Parkinson’s is a progressive disease that can cause difficulties with movement. It can progress into cognitive changes that affect memory.

The brain changes that cause Parkinson’s disease can also affect cognitive function over time. This includes memory and the ability to process information.

This article looks at the link between Parkinson’s and memory, symptoms, treatment, outlook, and more.

To discover more evidence-based information and resources for Parkinson’s disease, visit our dedicated hub.

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Parkinson’s is a progressive neurological condition that occurs due to a loss of nerve cells in the brain.

These nerve cells are responsible for producing a neurotransmitter called dopamine. The loss of these cells lowers the amount of dopamine in the brain, resulting in symptoms involving movement issues. These symptoms include difficulty walking, rigid muscles, and a loss of coordination.

Over time, Parkinson’s disease can also affect cognition, or the ability to think. This may lead to memory problems and dementia.

The brain changes and altered levels of dopamine may lead to cognitive changes such as memory loss. Parkinson’s also affects two neurotransmitters called acetylcholine and norepinephrine, which may further contribute to memory loss and changes in mental processes.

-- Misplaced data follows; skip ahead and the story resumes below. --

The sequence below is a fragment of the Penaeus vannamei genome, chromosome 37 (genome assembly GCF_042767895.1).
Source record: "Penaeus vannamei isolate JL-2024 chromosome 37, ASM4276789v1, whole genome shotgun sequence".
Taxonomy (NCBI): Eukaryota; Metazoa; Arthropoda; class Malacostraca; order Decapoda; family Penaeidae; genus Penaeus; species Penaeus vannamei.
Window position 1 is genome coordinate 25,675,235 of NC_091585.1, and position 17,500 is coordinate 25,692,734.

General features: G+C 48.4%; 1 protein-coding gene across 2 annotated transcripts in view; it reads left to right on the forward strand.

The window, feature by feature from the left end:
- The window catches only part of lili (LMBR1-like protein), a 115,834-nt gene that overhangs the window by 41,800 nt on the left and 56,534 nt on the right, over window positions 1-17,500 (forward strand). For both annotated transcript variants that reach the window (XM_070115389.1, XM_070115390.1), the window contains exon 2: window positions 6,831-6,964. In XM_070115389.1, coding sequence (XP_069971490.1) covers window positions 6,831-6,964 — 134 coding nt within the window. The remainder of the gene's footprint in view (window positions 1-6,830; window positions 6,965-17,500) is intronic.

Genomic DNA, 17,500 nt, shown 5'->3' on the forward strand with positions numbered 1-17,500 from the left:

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Learn more about Parkinson’s disease.

The first symptoms that appear with Parkinson’s are usually physical, such as changes in movement.

As the disease progresses, people may experience symptoms affecting cognitive function and memory, such as memory loss and dementia.

Dementia relating to Parkinson’s may cause:

  • difficulty communicating with others
  • difficulty problem solving and understanding abstract concepts
  • forgetfulness and memory loss
  • trouble concentrating

Cognitive changes

Cognitive changes in Parkinson’s can vary from mild to more significant. These changes include:

  • difficulty paying attention or concentrating, such as reading a book or taking part in group conversations
  • trouble with problem solving or multitasking, such as managing multiple ongoing projects, or working out everyday solutions such as taking a new route when driving
  • difficulty in processing information in three dimensions, such as creating a mental map of the neighborhood or judging distances when driving

Cognitive impairment

Mild cognitive impairment (MCI) defines relatively mild changes to memory and thinking. MCI is more significant than the usual changes that occur with aging but not severe enough to interfere with everyday life.

Symptoms of MCI may include:

  • feeling distracted or disorganized
  • losing train of thought
  • difficulty concentrating
  • trouble managing more than one task at a time